Sick Transit Gloria
Public transit in major cities on collision course with tight budgets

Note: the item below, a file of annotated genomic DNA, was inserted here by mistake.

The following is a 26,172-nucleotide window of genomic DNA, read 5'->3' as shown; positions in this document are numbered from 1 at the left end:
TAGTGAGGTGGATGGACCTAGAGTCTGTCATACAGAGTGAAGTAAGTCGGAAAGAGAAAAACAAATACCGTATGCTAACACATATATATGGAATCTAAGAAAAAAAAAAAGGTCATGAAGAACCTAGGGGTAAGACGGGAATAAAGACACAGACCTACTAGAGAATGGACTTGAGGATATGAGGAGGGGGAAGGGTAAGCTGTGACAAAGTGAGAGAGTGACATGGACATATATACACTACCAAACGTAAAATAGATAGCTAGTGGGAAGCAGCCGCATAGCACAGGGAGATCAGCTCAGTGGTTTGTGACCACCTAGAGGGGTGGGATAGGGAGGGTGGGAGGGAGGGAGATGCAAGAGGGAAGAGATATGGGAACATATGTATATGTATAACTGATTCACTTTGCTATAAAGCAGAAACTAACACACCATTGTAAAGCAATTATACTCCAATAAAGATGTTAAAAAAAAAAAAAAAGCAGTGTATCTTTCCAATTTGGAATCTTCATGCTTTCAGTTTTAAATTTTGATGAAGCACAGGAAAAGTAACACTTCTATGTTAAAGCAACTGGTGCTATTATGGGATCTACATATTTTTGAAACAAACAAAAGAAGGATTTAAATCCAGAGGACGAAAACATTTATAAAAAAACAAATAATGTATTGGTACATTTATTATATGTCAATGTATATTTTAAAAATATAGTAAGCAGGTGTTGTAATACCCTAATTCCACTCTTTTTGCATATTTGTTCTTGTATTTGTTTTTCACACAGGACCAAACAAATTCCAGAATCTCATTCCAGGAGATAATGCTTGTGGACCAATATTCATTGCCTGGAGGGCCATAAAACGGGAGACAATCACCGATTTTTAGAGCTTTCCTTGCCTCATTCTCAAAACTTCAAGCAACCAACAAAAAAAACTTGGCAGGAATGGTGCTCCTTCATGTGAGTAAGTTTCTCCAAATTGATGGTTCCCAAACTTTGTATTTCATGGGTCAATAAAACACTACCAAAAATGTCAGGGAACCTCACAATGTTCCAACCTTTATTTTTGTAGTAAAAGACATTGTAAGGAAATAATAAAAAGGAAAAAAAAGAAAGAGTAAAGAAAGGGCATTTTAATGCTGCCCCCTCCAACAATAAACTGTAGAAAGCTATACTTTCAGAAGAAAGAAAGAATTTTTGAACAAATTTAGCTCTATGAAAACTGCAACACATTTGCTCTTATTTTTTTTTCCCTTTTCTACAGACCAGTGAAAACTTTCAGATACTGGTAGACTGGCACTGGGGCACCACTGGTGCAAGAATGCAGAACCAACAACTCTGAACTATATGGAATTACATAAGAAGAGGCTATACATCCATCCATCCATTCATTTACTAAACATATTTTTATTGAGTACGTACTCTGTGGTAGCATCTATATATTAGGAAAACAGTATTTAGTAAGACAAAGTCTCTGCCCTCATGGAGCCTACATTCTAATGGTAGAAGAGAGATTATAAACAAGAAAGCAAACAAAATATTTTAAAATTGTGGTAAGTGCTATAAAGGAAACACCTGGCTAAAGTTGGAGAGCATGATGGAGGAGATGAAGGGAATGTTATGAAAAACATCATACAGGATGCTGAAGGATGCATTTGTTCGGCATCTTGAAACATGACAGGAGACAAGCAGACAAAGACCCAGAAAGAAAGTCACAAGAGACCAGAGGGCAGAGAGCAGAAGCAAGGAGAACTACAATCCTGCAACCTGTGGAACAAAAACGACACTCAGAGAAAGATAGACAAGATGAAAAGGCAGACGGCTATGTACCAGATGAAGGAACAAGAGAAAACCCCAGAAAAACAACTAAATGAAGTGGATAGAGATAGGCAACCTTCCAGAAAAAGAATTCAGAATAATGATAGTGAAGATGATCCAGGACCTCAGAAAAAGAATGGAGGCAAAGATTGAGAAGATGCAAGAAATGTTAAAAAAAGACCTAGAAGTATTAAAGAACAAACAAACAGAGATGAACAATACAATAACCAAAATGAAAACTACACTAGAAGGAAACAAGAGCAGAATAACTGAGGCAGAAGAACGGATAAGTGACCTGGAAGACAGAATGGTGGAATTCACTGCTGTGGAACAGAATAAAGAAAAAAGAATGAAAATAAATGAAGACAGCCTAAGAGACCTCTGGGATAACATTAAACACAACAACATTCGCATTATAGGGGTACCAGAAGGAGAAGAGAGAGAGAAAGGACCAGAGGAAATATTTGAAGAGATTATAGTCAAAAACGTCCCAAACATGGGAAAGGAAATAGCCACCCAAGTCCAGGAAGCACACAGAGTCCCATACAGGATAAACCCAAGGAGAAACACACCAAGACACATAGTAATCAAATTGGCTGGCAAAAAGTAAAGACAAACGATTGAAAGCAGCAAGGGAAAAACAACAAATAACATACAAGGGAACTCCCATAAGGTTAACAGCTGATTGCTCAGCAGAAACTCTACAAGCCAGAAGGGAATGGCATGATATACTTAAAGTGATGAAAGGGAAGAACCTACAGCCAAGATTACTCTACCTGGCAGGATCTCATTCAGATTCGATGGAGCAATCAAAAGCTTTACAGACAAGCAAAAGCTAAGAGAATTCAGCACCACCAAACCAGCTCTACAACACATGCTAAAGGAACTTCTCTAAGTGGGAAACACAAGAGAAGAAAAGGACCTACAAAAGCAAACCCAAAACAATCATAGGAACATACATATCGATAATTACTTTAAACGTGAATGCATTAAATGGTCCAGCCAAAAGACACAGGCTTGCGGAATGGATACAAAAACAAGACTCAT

Flat or declining revenue and ridership, coupled with increased fuel costs, have left public transit systems in many major cities across the U.S. in financial trouble. Commuters in New York, D.C., Pittsburgh, and Boston have already seen boosted fares over the past few years. Philadelphia and San Francisco are considering similar measures, and Chicago has proposed reducing service, eliminating routes, and hiking fares to account for a $55 million budget hole. Though the cuts are meant to ease financial problems, higher fares and reduced service often lead to a decline in ridership, says William Millar of the American Public Transportation Association. With fewer commuters taking buses, subways, and trains, automobile traffic — along with associated delays and environmental nasties — is likely to increase. “We’re providing an essential public service with transportation, and there still is a fairly large segment of the population that’s dependent on transit,” says civil engineering professor Alan Horowitz. “We have to decide as a society if this is something we want to support.”
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